Ban This Filth (C4)

The Paul O'Grady Show (ITV1)

NEVER mind hunting, there are other country pursuits that the Prime Minister should be banning, according to Barbara, the elderly woman who presents Ban This Filth.

She was referring to Pony Play, which involves a dirty old man riding around on the back of a half-naked woman. She's a fan of Black Beauty, she admitted, but riding pony girls was disgusting. The place where it takes place, East Anglia, was officially named as the filthiest in the country.

Of course, Barbara and her pensioner pals Jill and Brenda had to show us clips from Pony Play in order to condemn it. How thoughtful.

The same applied to warnings about forthcoming filthy fodder on TV - not only were we shown generous excerpts in dirty detail but given full details of where and when they were being shown, so we could avoid watching them.

Jill was sent abroad to report on a show, Germany Swings, that investigates swinging couples at the Beverly Club which was, she assured us, "nothing to do with the Beverly Sisters".

As she watched the flesh-baring couples swinging, she inquired of an organiser: "Is it like Egon Ronay, do you award stars?".

The trio of filth-finders also launched their Dogging Campaign, designed to stamp out the activities of those who watch strangers having sex in vehicles in car parks.

Lily Savage has a foul mouth on her but she's been locked away while her alter ego, Paul O'Grady, tries to pep up ITV1's teatime ratings with a daily chat show. The first edition beat C4 rivals Richard and Judy in the ratings, so the omens are good.

O'Grady could talk for Britain so you sometimes wonder if his guests will ever get a word in. The good thing is that he clearly enjoys what he's doing and, more importantly, isn't trying to do too much. Just two guests and a couple of novelty performers each programme.

Unlike Richard and Judy, he doesn't try to tackle serious topics or promote books. He just wants a good gossip. He's not averse taking the mickey out of his guests. "You've got an evil gob," he told Simon Cowell, but in a nice way.

The set - a desk and sofa affair - is pretty disgusting. "I've woke up in skips and seen better furniture," said O'Grady. He complained about being given a cup and saucer instead of a mug. "I wish they'd get rid of this mug, it makes me look gay," he said.

And again when rendered speechless after the autocue was slow in rolling, he moaned: "You have to be psychic on this show."

But you don't have to be psychic to know that he's going to give Richard and Judy a good run for their money.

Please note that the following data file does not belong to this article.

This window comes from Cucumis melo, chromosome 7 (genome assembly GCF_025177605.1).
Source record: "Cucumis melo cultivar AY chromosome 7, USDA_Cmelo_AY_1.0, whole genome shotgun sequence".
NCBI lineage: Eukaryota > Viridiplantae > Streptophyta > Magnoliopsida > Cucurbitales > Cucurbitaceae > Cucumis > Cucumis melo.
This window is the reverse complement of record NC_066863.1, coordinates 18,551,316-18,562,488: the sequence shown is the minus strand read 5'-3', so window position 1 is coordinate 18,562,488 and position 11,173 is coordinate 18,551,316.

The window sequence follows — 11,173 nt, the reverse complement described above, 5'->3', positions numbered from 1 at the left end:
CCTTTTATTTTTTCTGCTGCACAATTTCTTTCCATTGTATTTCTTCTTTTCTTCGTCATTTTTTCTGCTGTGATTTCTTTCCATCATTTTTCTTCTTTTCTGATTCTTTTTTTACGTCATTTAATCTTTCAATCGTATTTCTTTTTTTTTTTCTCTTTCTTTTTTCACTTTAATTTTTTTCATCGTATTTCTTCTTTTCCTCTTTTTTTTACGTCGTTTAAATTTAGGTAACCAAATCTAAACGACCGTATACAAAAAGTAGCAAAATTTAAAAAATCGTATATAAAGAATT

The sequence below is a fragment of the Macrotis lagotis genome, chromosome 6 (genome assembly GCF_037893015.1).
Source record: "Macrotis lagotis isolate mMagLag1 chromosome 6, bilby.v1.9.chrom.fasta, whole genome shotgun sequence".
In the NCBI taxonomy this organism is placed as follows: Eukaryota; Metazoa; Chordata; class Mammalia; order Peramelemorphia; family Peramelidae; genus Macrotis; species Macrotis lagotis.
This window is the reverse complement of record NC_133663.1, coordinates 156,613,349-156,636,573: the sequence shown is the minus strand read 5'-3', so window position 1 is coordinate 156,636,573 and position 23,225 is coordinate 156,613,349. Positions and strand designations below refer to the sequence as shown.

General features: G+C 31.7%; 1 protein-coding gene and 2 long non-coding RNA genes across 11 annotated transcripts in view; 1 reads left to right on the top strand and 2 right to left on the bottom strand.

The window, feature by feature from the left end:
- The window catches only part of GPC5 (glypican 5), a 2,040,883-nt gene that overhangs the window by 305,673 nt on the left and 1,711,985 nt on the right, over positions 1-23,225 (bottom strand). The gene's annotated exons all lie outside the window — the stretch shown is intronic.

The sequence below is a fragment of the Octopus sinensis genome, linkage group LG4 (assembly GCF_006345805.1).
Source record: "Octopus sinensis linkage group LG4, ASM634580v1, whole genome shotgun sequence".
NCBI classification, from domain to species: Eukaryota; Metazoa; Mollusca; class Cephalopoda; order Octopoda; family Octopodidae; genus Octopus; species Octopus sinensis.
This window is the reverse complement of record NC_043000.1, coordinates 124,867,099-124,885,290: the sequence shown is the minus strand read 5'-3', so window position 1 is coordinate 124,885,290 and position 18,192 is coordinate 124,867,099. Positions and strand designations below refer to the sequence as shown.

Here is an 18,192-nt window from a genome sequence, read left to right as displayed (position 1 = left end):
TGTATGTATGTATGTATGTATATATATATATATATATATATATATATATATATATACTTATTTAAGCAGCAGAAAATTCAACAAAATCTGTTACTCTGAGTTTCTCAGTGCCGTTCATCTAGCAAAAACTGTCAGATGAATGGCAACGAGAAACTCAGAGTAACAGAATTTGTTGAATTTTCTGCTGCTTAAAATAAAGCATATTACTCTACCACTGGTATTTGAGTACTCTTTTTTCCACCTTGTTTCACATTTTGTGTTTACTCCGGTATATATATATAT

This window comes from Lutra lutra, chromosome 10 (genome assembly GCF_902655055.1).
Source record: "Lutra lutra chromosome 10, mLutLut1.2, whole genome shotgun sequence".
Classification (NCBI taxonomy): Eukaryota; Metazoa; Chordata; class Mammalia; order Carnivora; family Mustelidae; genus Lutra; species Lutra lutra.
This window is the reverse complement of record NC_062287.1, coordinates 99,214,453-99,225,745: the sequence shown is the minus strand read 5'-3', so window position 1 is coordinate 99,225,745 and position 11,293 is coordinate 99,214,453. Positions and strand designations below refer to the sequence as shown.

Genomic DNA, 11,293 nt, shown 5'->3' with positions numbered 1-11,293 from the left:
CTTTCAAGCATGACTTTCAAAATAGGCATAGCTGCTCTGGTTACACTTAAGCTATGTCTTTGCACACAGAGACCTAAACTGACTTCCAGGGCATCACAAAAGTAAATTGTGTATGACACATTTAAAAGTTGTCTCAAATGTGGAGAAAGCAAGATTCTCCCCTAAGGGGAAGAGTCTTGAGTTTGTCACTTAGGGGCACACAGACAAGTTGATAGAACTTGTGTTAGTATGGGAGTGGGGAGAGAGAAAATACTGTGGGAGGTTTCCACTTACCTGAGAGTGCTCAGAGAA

Very Little Women, York Theatre Royal

ACTORS are warned never to act with children or animals. To that list must be added stuffed animals. These creatures - a selection of inanimate beasts including cats and kittens - threaten to steal scene after scene of Lip Service's version of Louisa May Alcott's classic novel.

A big fluffy kitten even adorns the programme for this irreverent treatment of the story of four sisters left at home while their father's away in the American Civil War.

It's doubtful if Alcott would recognise her novel now it's been given the same Lip Service treatment that the dynamic duo of Maggie Fox and Sue Ryding have given in the past to the Brontes in Withering Looks, King Arthur And The Knights Of The Occasional Table and the Greek tragedy known as Hector's House.

A sense of the ridiculous is all you need to enjoy the pair, whose humour is at best inspired and at worst plain silly. No entendre is left undoubled and no possible pun left unpunned.

Matthew Vaughan joins them in a cast which also includes those aforementioned animals, cardboard cut-outs, dolls and dummies. Fox and Ryding do the lion's share of the work, playing more parts than you'd think humanly possible.

Inevitably, given that they attempt a laugh a line, some bits prove funnier than others. But overall, it's a case of Very Little Women but Very Big Laughs.

l Runs until Saturday. Box office (01904) 623568

Steve Pratt

Cosi Fan Tutte, Opera North, Newcastle Theatre Royal

MOZART'S story of cynical betting on human frailty is impeccably performed by a strong young cast with the support of Opera North's excellent orchestra.

Two young soldiers, Ferrando and Guglielmo, are shocked when their older friend Don Alfonso suggests that the two sisters they hope to marry are incapable of being faithful. Confidently, they accept a wager that Don Alfonso can prove his point, and embark on a plan to test the girls' fidelity.

The sisters, Fiordiligi and Dorabella, are a pair of innocents and Don Alfonso enlists the aid of their saucy ladies' maid, Despina, to help lead them astray.

This new production, sung in English, features an updated libretto which contains lots of little jokes and light-hearted asides. All credit to the young lady who undertook signing the whole performance for the hearing impaired, a monumental task carried out with humour and a feeling for the music.

Opera North goes from strength to strength, and this company is amazingly good; if I had to pick one person from the talented cast it would be Claire Wild, bringing Despina to life with a light comic touch.

I found the performance a trifle long at three-and-a-quarter hours, but it's worth a numb derriere for Mozart and Opera North!

* Cosi Fan Tutte runs again tonight; on Friday it's Manon Lescaut, with Orfeo ed Euridice on Saturday. Box office: 0870 905 5060

Sue Heath